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June 14, 2010 — New English language learning program eases transition to university

by Christine Elias — Monday, Jun 14, 2010

June 14, 2010
Christine Elias

Imagine for a moment that you are an excellent high school student — you're bright, articulate, and you love a good debate.

Now picture your happiness when you are accepted to the University of Toronto, one of the best schools in the world. It's an exciting opportunity. Sure, it means moving to a new country for your studies, but you're ready — and only a little bit nervous.

But once you've settled in, you realize it might be a little harder than you thought. A new country, a new school and, for some international students, a new language — English — can make the transition a lot more challenging than expected.

This is the situation that some international students face. They can speak read and write in English but they may lack the confidence to fully express themselves. This is where the Arts & Science English Language Learning (ELL) program can help.

"When I first came to U of T, I was shy and afraid of making mistakes so sometimes I was not speaking at all, which was not a brilliant idea," says Julia Teng, a first-year Rotman Commerce student from Mauritius. "But thanks to the ELL's email 'homework' and the Communication Cafes, I gained confidence. I'm now able to express myself."

In fact, Teng was so impressed by the program that's she's spearheading an ELL student association "where students can socialize and learn from one another in a friendly and supportive environment."

The program, based on the highly-successful English Language Development program at UTSC, is much more advanced than a typical ESL class. ELL is specifically designed to help students develop the advanced language skills required for a successful transition to university.

"Proficiency in reading, writing, speaking and understanding English is critical to a student's success. Adapting to university-level work can be challenging enough but when learning involves a second or third language, the difficulties can perhaps seem insurmountable," said Leora Freedman, the project's coordinator since its inception at New College in 2008. "But they're absolutely not, and we help students to see that."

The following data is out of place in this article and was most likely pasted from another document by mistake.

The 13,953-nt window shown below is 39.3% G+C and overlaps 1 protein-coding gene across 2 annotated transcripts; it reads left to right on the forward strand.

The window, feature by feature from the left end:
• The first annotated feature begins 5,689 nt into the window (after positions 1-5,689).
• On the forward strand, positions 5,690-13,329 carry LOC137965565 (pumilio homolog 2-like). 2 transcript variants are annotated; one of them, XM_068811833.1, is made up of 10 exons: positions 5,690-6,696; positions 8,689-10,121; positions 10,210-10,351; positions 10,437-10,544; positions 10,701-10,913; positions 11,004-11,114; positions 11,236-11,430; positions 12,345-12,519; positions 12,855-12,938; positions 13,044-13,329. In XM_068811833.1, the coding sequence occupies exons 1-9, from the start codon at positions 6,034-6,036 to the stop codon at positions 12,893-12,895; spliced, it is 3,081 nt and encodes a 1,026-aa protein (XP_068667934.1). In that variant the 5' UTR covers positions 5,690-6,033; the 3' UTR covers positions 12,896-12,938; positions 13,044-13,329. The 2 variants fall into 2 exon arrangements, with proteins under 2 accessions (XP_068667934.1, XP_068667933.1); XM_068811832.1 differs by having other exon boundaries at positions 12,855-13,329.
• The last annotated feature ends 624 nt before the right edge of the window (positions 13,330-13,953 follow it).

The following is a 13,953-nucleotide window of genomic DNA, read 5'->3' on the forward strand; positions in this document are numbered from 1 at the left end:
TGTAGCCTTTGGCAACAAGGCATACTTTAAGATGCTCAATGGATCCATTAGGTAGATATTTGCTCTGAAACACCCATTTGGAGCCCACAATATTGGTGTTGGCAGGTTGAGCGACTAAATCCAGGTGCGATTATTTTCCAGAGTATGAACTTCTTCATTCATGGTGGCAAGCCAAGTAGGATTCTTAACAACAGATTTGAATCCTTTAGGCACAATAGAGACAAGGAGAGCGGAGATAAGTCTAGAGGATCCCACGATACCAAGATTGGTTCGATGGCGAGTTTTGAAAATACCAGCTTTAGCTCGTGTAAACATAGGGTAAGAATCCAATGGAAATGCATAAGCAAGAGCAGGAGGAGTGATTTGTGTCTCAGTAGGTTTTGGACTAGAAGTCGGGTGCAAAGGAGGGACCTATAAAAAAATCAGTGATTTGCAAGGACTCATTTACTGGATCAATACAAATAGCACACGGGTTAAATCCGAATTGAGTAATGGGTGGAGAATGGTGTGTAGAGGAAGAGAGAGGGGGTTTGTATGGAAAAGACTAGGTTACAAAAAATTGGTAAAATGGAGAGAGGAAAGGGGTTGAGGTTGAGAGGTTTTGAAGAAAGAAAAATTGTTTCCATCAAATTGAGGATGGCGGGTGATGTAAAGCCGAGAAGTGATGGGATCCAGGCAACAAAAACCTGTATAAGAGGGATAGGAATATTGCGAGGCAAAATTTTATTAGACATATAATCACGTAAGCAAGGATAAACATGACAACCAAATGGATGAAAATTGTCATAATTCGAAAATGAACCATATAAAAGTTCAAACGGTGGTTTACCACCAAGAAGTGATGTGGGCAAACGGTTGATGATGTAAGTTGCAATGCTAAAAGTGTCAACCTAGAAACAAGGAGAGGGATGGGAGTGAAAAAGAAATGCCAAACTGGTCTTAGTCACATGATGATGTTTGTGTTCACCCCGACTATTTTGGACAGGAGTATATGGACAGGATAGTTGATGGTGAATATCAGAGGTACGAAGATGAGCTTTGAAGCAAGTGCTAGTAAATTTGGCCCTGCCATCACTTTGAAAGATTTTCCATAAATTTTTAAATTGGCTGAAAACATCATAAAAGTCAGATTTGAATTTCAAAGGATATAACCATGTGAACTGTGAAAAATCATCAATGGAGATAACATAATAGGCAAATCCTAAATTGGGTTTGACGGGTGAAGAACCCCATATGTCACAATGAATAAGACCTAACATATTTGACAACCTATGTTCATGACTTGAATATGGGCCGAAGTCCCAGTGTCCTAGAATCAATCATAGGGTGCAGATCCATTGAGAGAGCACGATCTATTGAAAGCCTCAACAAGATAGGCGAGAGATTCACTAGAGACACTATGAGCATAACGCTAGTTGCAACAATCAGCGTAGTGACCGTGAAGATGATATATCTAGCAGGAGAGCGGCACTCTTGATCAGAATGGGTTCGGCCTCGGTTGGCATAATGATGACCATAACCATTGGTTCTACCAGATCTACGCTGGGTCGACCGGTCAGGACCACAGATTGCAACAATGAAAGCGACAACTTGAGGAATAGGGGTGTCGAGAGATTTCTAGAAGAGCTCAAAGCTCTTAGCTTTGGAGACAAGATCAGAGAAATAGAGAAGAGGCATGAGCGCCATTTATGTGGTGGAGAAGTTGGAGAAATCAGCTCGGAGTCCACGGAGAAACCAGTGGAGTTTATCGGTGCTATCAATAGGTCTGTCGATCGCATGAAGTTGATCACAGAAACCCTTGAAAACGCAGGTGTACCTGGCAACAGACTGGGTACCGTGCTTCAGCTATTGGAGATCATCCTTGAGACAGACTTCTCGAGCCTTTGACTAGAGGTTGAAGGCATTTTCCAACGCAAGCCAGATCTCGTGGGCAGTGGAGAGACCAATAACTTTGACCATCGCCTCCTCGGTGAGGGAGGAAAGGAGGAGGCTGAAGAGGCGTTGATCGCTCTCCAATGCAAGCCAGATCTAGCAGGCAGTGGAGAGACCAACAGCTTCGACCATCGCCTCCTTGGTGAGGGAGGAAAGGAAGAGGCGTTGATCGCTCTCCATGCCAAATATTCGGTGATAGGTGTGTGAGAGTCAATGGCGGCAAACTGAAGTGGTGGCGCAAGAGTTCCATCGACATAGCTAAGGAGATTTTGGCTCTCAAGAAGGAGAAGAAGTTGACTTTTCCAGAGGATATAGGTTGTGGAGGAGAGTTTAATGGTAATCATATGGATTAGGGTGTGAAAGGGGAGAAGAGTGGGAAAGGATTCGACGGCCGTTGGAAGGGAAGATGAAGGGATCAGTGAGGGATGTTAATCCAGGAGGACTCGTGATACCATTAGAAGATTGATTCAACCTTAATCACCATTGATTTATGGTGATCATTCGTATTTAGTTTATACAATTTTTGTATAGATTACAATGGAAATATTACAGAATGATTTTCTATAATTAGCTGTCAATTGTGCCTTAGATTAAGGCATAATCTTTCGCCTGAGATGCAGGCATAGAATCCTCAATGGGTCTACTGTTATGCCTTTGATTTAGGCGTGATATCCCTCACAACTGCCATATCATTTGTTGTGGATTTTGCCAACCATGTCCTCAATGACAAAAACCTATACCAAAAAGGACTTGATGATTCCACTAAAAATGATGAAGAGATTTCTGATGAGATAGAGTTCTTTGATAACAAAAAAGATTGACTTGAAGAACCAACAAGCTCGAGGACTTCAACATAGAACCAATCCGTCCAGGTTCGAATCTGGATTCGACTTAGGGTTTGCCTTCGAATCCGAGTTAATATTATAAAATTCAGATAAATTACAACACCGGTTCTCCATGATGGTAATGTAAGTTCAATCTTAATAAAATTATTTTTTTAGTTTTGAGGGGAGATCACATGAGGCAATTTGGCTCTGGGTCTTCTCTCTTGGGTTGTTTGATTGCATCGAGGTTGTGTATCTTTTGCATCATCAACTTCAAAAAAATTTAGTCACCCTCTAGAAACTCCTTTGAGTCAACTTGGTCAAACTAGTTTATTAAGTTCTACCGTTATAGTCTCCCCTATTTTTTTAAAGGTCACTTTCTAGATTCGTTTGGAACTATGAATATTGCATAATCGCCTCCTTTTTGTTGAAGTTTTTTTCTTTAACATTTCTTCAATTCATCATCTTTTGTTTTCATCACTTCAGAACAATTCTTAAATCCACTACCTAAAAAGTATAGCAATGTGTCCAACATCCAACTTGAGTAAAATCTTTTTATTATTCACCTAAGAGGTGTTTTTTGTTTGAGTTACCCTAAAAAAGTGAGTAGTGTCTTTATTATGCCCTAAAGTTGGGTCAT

The program has several components: Communication Cafés where students meet throughout the year to develop their oral language skills though a series of activities designed to build confidence, vocabulary and critical thinking skills. The Reading eWriting module of the program continues the conversation online, where students apply the new skills they're learning in a two-way email discussion.

"When I began Reading eWriting, my summaries were short and not clear enough. But as time passed, words came easily to me and I could write for more than an hour. I finally understood what critical thinking meant — I knew automatically which points to focus on or which examples to keep in mind for arguments," said Premal H. Brahmbhatt, a fourth year life sciences student.

During the summer months, an intensive academic English course is also offered. The next session runs from August 23 to September 1, with priority given to incoming first-year students. The course provides 24 hours of classroom instruction and group activities in addition to individual student conferences at the end of the course.

"The English Language Learning program is just one example of the many curricular innovations designed to enhance the learning experience of our undergraduate students, says Suzanne Stevenson, Vice-Dean, Teaching and Learning. "Watching this pilot program grow over the past two years tells us that the ELL is filling a real need."

The ELL, funded by the Faculty of Arts & Science's Curriculum Renewal Initiative Fund, began at New College and has since expanded to support all undergraduate students in Arts & Science. While the program is primarily for students whose first language is not English it is also open to native speakers seeking to improve their English language skills.